Whether you've ever heard of them or not, New York's Mancino have their sights set on that regularly-pulsating muscle that just happens to be the epicentre of the physical human body and yet is continually said to have influence over the emotional side of life: the heart. Not, you understand, because their business is sloppily conceived and poorly executed poetry, but because although Manners Matter might appear on a first listen to be a competent pop record and little more, give it repeated spins and a wealth of warming melodies and cute jangles become evident.
Like a less-experimental Beck, the trio of Michael Grimes, Nadim Issa and Jonathan Mason seem to revel in layering slightly unusual sounds over an otherwise solid pop structure. The minor key lament of 'People We Meet' is slightly more disconcerting than might be expected of a veritable feast of vocal harmonies and swooning guitar lines as it mutates from gently brooding into something altogether lovely and overwhelming, in the sense that emerging from a dank tube station into the cool breeze of Hyde Park is lovely and overwhelming. 'The Anvil and Me' wobbles along plaintively with an Animal Collective-lite touch that is present throughout Manners Matter. It's not challenging by any means, but then again it’s not meant to be. It's purely decorative and exists solely to entertain.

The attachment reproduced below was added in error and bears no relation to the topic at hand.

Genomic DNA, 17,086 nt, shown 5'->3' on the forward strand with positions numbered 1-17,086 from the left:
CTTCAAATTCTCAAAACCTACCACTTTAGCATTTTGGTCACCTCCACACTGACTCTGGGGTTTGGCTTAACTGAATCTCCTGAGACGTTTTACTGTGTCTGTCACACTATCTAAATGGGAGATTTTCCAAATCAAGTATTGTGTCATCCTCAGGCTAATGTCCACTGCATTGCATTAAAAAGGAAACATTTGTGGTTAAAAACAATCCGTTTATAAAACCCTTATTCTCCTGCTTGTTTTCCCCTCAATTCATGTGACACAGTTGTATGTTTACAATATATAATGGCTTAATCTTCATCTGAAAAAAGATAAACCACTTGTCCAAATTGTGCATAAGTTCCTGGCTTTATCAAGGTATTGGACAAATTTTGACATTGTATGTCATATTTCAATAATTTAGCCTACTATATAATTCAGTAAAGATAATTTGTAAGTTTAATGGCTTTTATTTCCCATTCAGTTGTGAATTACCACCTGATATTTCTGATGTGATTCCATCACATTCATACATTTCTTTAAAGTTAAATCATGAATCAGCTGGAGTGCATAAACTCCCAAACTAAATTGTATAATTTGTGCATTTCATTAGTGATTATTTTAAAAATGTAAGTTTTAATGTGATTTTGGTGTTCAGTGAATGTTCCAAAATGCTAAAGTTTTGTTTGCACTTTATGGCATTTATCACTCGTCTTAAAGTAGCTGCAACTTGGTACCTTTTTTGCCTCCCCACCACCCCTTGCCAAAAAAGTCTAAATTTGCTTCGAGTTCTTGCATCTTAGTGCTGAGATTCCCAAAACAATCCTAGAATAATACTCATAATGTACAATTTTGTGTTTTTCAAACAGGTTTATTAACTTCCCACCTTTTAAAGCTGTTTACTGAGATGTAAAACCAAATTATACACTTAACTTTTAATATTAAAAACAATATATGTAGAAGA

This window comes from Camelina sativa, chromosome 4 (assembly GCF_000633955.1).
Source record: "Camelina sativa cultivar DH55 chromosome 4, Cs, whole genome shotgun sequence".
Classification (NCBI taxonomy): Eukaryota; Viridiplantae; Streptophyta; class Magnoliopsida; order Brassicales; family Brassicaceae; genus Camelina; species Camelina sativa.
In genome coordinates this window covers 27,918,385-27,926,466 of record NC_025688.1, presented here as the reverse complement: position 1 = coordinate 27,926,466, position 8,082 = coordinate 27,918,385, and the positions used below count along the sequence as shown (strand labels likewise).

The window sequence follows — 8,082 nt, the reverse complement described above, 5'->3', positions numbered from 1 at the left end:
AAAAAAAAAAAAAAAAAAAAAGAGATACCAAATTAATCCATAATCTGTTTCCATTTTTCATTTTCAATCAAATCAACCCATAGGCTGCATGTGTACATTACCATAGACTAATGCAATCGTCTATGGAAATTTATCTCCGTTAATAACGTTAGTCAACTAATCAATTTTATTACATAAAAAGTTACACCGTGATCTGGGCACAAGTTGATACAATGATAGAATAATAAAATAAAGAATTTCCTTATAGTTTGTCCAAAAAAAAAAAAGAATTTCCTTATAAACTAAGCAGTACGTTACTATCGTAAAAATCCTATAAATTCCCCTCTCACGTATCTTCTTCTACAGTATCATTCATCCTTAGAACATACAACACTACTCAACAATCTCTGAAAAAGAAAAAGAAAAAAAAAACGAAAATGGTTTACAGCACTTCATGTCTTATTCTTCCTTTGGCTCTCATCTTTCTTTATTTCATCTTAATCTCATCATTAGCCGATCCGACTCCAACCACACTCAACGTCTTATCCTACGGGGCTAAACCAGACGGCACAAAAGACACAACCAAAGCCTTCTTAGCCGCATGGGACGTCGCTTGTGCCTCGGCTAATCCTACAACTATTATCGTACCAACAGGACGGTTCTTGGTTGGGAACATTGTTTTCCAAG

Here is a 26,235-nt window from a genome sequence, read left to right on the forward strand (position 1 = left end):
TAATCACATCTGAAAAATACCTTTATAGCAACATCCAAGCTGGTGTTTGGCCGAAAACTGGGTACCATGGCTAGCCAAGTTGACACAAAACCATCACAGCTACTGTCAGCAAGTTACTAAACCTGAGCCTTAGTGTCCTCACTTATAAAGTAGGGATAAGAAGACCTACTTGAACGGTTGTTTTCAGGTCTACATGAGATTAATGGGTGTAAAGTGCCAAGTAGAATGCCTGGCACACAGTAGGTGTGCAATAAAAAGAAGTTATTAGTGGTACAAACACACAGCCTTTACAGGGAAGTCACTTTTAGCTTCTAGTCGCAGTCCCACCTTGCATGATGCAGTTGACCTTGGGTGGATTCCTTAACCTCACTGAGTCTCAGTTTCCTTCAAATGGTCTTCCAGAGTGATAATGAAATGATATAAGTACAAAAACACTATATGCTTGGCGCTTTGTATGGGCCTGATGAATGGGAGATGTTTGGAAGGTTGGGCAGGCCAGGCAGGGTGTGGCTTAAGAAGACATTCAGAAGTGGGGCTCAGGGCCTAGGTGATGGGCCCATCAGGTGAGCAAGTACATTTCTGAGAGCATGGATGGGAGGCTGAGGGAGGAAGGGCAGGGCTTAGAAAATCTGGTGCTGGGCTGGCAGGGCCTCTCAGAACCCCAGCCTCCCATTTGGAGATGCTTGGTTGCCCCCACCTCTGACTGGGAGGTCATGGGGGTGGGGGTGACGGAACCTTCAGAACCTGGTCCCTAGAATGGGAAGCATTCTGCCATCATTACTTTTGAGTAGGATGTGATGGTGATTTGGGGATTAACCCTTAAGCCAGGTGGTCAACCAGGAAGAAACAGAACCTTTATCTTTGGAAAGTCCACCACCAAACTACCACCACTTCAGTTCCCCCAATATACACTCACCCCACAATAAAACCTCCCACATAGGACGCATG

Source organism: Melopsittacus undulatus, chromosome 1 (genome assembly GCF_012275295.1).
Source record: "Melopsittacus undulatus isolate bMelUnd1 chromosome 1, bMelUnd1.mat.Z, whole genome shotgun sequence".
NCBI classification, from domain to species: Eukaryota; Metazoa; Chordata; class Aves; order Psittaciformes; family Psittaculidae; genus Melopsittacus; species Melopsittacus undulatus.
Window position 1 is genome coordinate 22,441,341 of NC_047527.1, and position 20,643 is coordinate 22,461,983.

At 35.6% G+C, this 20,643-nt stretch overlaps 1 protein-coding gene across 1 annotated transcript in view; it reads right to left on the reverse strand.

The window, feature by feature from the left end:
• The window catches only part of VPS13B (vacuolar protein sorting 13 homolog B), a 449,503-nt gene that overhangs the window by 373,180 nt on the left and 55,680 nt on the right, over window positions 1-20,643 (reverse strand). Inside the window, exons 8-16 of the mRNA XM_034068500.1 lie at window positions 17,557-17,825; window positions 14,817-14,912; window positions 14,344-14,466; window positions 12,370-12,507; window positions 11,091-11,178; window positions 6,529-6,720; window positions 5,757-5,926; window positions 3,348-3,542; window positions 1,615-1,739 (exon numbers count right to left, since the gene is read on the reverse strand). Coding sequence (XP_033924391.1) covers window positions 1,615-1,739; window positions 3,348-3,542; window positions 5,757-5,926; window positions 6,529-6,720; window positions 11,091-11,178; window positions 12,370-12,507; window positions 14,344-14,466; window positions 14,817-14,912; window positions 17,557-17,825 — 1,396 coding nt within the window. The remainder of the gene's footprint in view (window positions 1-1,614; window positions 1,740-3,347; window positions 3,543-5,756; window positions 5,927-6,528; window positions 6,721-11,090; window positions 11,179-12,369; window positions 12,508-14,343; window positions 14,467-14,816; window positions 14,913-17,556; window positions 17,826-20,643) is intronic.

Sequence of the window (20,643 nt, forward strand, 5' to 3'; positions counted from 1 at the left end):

Unfortunately, their strongest weapon – the schizophrenic dalliances between styles and pop themes – also proves their downfall. 'Definition Of an Accident' swerves from something sounding like an offcut from the Bugsy Malone soundtrack (seriously) but ends up some galactic, swirling opus that feels like wave upon wave of tinkly sounds crashing upon your shoulders. And then, in a Keyser Soze-like snap of the fingers, it's gone and doesn’t reappear. If only Mancino had concentrated their pop sensibilities into more coherent songs this could have been quite a special album. As it is, it's merely pretty good but suffers from having three rubbish songs tacked on at the end.
'Monster Trucks' is pure filler, a clogged mess of a song that starts off pedestrian and goes nowhere. It's far and away the most structurally staid offering on the album and as the muted guitar fades away the only pervading feeling is of a song whose sole role is to make the laboured 'Buy My Product' sound less contrived. And 'Motels', which closes the record, is entirely devoid of the magic touch that makes the majority of the album such a delightful triumph. It meanders mundanely where Mancino previously lead you by the hand and show you something wonderful, and only goes to highlight the quality of three-quarters of Manners Matter.